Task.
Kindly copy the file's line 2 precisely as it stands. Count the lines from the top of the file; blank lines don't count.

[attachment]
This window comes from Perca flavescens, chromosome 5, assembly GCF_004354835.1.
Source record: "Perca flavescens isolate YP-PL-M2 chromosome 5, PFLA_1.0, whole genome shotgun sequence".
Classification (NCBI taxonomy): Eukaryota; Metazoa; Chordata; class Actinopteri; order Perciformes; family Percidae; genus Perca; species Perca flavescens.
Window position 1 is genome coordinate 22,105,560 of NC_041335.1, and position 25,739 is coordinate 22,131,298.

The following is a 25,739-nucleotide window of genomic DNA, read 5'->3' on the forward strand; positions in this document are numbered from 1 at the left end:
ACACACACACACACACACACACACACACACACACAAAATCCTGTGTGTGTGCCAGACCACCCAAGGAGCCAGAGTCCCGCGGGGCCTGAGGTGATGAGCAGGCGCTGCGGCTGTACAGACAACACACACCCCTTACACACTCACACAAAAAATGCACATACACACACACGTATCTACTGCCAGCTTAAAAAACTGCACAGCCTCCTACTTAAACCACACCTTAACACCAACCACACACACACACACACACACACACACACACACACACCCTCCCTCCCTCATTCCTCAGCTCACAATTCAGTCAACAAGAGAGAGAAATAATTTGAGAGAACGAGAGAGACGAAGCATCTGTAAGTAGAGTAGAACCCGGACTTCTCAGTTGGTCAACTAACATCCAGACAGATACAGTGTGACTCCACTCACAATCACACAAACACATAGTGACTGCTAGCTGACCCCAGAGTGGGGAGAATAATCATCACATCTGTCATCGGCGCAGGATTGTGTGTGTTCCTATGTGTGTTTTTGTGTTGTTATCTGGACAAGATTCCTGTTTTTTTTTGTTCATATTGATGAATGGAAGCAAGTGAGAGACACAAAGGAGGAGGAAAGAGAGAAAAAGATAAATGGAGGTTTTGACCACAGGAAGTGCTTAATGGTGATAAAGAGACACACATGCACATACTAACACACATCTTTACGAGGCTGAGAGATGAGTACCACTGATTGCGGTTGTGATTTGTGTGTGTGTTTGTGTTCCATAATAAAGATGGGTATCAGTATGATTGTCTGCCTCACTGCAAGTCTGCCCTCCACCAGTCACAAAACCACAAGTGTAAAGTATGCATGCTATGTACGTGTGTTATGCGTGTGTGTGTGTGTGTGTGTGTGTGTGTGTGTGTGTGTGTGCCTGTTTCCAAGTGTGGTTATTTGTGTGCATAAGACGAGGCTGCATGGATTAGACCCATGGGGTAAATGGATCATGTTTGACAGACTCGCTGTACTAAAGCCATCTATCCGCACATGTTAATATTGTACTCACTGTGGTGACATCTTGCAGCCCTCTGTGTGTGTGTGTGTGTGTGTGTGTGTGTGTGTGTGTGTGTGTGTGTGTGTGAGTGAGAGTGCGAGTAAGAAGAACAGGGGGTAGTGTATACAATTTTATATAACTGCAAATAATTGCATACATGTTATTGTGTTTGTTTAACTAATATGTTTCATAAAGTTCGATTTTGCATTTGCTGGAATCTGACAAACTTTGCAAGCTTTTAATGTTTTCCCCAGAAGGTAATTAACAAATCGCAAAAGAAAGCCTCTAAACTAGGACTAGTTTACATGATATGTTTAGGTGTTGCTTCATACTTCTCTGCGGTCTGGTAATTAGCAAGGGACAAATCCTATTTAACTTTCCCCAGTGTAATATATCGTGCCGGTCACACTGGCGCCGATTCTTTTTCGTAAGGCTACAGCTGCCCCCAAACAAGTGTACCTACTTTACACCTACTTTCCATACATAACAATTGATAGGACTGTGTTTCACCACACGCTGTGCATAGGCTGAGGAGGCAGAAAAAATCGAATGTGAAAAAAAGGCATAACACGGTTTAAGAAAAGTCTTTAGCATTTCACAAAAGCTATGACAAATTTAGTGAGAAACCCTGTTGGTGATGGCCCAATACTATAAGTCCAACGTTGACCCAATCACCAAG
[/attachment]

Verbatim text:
Source record: "Perca flavescens isolate YP-PL-M2 chromosome 5, PFLA_1.0, whole genome shotgun sequence".